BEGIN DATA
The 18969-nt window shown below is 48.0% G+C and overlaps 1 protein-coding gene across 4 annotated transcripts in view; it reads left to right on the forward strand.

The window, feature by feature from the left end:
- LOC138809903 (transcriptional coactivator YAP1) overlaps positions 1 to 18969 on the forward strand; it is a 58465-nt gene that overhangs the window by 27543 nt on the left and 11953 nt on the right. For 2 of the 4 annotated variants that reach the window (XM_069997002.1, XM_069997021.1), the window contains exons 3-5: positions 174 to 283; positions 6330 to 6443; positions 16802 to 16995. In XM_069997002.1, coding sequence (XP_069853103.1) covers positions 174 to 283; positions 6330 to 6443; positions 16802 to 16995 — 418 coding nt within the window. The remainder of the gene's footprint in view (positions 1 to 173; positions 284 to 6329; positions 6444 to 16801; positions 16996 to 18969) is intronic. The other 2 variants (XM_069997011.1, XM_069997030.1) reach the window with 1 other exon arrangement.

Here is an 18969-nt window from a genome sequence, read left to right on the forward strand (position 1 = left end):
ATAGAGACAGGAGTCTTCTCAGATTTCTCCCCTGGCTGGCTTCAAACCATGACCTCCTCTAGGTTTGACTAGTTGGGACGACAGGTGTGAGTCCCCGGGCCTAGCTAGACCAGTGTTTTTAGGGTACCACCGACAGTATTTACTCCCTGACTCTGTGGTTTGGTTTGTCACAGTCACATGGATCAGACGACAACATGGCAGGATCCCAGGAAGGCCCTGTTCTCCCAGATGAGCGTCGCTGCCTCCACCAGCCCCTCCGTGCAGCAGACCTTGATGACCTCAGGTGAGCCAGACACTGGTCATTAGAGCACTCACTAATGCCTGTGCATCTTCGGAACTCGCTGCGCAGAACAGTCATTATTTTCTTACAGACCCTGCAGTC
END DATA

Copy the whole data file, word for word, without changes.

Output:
The 18969-nt window shown below is 48.0% G+C and overlaps 1 protein-coding gene across 4 annotated transcripts in view; it reads left to right on the forward strand.

The window, feature by feature from the left end:
- LOC138809903 (transcriptional coactivator YAP1) overlaps positions 1 to 18969 on the forward strand; it is a 58465-nt gene that overhangs the window by 27543 nt on the left and 11953 nt on the right. For 2 of the 4 annotated variants that reach the window (XM_069997002.1, XM_069997021.1), the window contains exons 3-5: positions 174 to 283; positions 6330 to 6443; positions 16802 to 16995. In XM_069997002.1, coding sequence (XP_069853103.1) covers positions 174 to 283; positions 6330 to 6443; positions 16802 to 16995 — 418 coding nt within the window. The remainder of the gene's footprint in view (positions 1 to 173; positions 284 to 6329; positions 6444 to 16801; positions 16996 to 18969) is intronic. The other 2 variants (XM_069997011.1, XM_069997030.1) reach the window with 1 other exon arrangement.

Here is an 18969-nt window from a genome sequence, read left to right on the forward strand (position 1 = left end):
ATAGAGACAGGAGTCTTCTCAGATTTCTCCCCTGGCTGGCTTCAAACCATGACCTCCTCTAGGTTTGACTAGTTGGGACGACAGGTGTGAGTCCCCGGGCCTAGCTAGACCAGTGTTTTTAGGGTACCACCGACAGTATTTACTCCCTGACTCTGTGGTTTGGTTTGTCACAGTCACATGGATCAGACGACAACATGGCAGGATCCCAGGAAGGCCCTGTTCTCCCAGATGAGCGTCGCTGCCTCCACCAGCCCCTCCGTGCAGCAGACCTTGATGACCTCAGGTGAGCCAGACACTGGTCATTAGAGCACTCACTAATGCCTGTGCATCTTCGGAACTCGCTGCGCAGAACAGTCATTATTTTCTTACAGACCCTGCAGTC